For the successful management of an enterprise picture archiving and communications system (PACS), regardless of how large or small an organization is, specific roles and responsibilities directly related to the job description are required of the PACS administrator (PA). Understanding the many hats that the PA must wear within an organization is a key factor in determining the skills required not only for a successful administrator, but also for a progressively growing PACS that meets the needs of the organization.

The size of the organization impacts the number of team members required for PACS management. Other factors to consider include annual examination volumes, the number of enterprise stakeholder customers, and the number of facilities requiring 24/7 coverage. Small institutions producing examination volumes of 100,000 or less might be likely to combine a PACS/radiology information system (RIS) management position; however, organizations with much higher examination volumes are likely to have two distinct, dedicated positions. Additional team members can be recruited from both the technologist and technical ranks to perform in the capacity of analysts and coordinators. Furthermore, the cross-training among team members drawn from both disciplines provides support efficiencies, especially beneficial for 24/7 on-call support. Be advised that a high annual procedural volume and large PACS core team could pose management challenges for the less-experienced PA.

Strong skills in project management, especially written, interpersonal, and organizational communications, are required of the PA. This individual is constantly working with and supporting all stakeholders within and outside the realm of radiology. Whether the problem is supporting a physician across town who is experiencing image access or viewing problems with the PACS, or the task is bringing a new modality online to PACS, strong communications are a must for successful PACS management. Last but not least, the successful PA should possess a profound understanding of radiology workflow.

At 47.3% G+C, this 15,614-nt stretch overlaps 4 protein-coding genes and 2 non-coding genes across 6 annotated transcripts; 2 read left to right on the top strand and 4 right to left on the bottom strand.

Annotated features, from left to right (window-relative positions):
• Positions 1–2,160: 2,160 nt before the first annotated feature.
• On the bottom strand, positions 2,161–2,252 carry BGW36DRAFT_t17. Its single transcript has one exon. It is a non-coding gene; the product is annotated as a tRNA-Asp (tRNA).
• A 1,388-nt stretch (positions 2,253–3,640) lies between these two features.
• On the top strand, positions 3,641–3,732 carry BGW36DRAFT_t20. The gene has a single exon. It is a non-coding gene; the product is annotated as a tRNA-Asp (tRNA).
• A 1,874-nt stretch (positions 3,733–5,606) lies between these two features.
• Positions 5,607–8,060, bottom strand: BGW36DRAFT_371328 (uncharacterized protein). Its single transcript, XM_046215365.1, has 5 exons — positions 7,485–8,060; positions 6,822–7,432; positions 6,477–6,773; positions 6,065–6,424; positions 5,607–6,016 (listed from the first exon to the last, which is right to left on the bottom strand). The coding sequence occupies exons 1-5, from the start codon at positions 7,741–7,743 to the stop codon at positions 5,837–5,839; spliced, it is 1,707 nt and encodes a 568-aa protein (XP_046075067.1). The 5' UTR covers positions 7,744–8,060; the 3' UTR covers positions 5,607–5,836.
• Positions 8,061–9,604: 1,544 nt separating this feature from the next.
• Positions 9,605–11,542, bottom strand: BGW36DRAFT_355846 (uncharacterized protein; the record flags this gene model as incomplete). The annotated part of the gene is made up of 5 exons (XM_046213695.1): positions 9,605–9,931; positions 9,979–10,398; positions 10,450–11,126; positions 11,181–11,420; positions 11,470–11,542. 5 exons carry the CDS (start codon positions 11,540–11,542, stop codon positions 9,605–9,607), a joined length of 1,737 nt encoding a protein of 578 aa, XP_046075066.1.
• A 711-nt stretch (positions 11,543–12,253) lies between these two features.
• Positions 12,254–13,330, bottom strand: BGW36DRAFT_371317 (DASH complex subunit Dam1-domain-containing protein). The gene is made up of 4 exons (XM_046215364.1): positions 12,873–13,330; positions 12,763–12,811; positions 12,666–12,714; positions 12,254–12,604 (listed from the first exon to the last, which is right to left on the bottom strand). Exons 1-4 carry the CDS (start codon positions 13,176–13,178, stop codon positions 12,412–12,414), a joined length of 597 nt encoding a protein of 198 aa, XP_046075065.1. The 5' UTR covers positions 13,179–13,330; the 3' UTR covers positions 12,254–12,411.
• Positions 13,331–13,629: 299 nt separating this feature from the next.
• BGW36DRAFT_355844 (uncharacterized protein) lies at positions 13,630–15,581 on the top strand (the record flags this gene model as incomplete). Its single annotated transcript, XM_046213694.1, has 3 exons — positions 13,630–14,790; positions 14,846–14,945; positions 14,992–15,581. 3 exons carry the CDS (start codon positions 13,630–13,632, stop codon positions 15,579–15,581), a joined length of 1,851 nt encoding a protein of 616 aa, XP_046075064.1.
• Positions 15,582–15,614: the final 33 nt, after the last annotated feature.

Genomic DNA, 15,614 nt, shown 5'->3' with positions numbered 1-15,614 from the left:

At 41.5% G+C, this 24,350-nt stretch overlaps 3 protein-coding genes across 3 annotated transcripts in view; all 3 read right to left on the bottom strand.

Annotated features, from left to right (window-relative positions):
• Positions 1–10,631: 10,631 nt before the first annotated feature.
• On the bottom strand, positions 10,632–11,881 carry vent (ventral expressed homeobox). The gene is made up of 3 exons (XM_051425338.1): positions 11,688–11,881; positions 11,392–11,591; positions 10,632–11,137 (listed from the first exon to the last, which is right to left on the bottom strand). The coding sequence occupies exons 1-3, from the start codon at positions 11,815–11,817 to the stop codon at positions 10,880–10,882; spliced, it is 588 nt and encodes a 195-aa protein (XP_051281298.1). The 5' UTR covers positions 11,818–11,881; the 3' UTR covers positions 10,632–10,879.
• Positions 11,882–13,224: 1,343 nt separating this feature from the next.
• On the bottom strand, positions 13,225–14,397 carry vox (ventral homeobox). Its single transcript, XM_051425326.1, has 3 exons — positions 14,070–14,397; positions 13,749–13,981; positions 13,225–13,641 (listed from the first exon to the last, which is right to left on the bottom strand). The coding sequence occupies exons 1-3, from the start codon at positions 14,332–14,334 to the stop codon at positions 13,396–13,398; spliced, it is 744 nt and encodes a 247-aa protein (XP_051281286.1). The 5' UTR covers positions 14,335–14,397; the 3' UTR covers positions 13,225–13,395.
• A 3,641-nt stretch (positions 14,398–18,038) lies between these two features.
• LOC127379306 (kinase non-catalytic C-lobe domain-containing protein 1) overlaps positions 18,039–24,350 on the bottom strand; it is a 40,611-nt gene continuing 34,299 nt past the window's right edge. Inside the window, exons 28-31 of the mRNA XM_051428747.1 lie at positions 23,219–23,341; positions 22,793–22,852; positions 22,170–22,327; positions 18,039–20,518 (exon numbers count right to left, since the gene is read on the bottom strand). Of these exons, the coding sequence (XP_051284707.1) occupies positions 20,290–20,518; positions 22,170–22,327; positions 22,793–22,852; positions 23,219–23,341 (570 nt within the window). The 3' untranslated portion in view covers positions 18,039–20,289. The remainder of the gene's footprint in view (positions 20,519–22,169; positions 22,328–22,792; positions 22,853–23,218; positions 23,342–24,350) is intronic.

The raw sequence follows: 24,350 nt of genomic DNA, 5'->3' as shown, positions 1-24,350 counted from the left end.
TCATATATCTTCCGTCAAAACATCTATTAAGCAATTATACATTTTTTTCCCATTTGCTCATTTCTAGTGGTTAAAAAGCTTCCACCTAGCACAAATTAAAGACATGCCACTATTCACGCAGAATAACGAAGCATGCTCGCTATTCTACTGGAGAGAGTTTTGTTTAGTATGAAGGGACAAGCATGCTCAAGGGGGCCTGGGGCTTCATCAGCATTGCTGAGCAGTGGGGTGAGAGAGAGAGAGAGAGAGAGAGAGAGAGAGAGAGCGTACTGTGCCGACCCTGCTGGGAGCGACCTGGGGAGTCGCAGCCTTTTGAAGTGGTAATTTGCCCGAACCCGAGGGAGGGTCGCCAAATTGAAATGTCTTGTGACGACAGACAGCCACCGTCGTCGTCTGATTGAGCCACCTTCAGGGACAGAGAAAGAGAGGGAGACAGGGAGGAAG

Wearing Many Hats

The PA takes on many tasks and roles, including redesigning the radiology workflow, which requires excellent project management, organizational, and communication skills.

Daily Tasks

Technical tasks required or under the daily management of the PA include:

  1. performing database backups;
  2. checking the functionality of system hardware;
  3. confirming functionality for examination archive and Web distribution processes;
  4. monitoring data integrity; and
  5. monitoring the PACS itself and any integrated systems.

Workflow redesign is a commonly performed initiative of the PA, whether during a PACS implementation, transitioning from a film-based to filmless environment, or bringing advanced or new imaging technologies online to PACS postimplementation. Early on with a new implementation, the PA must work closely with the modality supervisors to identify the current workflow. The entire life cycle of an examination—including scheduling, performing, reporting, and clinician access—must be understood before any reengineering or redesigning of workflow processes can occur.

Workflow redesign can be an arduous process, more so for the PA than the modality supervisor; the process challenges the project management skills of the PA at all levels. First, the PA must perform an accurate assessment of the current workflow. Although observation is a key component for performing this task, it is not the single most important criterion for the evaluation. The PA also must speak to technologists, schedulers, and support staff, especially from shift to shift, as information can vary from one individual and time of day to another. Communication skills are essential for engaging all team members and stakeholders involved.

Equally important, the PA must demonstrate proficiency in organization to successfully reengineer any workflow. For the redesign process to be successful, the PA must coordinate the training, creation of training materials, documentation, and stakeholder communications surrounding the new redesign.